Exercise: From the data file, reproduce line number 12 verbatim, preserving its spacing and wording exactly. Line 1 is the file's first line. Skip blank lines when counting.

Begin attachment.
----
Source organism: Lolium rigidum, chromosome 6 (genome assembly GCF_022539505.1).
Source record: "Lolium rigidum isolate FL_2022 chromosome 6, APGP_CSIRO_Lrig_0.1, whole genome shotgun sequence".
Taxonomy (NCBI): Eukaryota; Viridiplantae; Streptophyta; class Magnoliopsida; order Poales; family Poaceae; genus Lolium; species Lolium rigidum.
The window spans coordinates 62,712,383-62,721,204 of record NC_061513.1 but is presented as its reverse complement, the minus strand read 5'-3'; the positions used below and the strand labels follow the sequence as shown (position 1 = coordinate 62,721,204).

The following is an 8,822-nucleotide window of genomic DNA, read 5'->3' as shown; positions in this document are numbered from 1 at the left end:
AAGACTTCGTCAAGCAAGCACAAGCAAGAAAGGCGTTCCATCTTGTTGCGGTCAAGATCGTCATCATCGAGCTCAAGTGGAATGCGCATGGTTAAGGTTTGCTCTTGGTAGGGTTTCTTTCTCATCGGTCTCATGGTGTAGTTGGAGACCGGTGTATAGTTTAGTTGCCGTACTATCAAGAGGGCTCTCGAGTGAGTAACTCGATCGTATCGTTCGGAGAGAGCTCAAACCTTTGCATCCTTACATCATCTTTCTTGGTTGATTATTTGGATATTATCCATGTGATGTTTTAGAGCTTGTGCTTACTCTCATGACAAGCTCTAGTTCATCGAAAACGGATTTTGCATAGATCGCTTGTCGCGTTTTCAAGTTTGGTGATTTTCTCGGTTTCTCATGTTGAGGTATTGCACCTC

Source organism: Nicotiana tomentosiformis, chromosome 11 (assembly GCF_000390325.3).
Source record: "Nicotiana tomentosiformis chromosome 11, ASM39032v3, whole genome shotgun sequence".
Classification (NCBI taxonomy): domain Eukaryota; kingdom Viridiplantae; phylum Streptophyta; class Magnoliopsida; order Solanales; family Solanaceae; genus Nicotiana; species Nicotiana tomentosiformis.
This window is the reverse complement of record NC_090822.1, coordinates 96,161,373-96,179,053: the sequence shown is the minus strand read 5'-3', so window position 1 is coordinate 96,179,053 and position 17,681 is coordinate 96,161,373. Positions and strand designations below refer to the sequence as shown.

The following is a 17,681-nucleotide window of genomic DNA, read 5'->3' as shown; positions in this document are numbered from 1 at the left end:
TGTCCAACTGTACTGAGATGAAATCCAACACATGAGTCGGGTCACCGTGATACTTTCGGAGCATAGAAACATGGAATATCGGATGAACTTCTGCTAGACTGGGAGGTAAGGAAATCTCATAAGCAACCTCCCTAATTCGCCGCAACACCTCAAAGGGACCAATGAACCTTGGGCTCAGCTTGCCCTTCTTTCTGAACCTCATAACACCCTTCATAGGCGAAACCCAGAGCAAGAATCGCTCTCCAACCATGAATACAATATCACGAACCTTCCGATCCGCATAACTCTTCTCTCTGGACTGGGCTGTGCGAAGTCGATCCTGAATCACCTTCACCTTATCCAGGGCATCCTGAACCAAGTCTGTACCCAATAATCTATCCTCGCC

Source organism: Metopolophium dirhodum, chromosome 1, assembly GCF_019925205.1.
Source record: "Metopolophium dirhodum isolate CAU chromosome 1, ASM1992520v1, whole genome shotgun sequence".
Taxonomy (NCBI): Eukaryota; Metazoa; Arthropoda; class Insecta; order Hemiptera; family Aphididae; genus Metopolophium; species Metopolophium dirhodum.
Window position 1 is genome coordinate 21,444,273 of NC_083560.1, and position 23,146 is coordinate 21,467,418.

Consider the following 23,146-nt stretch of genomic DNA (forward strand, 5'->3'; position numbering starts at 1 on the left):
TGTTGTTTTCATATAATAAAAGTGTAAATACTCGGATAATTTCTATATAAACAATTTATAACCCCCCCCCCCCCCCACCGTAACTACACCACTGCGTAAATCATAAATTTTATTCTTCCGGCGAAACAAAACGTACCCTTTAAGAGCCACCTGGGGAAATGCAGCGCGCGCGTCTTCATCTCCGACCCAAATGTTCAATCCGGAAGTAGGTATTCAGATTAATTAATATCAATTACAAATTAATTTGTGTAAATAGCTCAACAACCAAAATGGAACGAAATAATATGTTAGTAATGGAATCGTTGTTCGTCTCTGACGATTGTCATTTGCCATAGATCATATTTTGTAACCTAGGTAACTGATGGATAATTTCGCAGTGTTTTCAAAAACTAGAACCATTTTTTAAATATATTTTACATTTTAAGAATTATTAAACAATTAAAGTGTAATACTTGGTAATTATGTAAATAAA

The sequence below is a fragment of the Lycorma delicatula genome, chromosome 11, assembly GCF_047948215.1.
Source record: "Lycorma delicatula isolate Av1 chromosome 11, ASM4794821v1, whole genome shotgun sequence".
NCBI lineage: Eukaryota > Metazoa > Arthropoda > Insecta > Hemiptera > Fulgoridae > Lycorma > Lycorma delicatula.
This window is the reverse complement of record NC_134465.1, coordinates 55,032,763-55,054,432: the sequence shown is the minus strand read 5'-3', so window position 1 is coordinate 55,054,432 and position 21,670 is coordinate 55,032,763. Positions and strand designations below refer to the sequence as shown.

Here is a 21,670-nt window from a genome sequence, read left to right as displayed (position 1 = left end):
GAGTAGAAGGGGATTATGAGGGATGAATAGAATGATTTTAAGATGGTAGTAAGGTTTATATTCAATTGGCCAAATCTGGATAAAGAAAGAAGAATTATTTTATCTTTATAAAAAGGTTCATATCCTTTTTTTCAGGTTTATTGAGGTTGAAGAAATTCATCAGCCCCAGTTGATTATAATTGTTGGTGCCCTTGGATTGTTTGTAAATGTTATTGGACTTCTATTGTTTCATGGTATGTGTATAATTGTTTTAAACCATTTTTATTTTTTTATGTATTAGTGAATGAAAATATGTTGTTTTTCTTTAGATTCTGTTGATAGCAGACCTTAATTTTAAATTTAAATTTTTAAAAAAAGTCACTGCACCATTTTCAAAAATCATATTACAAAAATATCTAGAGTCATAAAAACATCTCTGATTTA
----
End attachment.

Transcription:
TGTCCAACTGTACTGAGATGAAATCCAACACATGAGTCGGGTCACCGTGATACTTTCGGAGCATAGAAACATGGAATATCGGATGAACTTCTGCTAGACTGGGAGGTAAGGAAATCTCATAAGCAACCTCCCTAATTCGCCGCAACACCTCAAAGGGACCAATGAACCTTGGGCTCAGCTTGCCCTTCTTTCTGAACCTCATAACACCCTTCATAGGCGAAACCCAGAGCAAGAATCGCTCTCCAACCATGAATACAATATCACGAACCTTCCGATCCGCATAACTCTTCTCTCTGGACTGGGCTGTGCGAAGTCGATCCTGAATCACCTTCACCTTATCCAGGGCATCCTGAACCAAGTCTGTACCCAATAATCTATCCTCGCC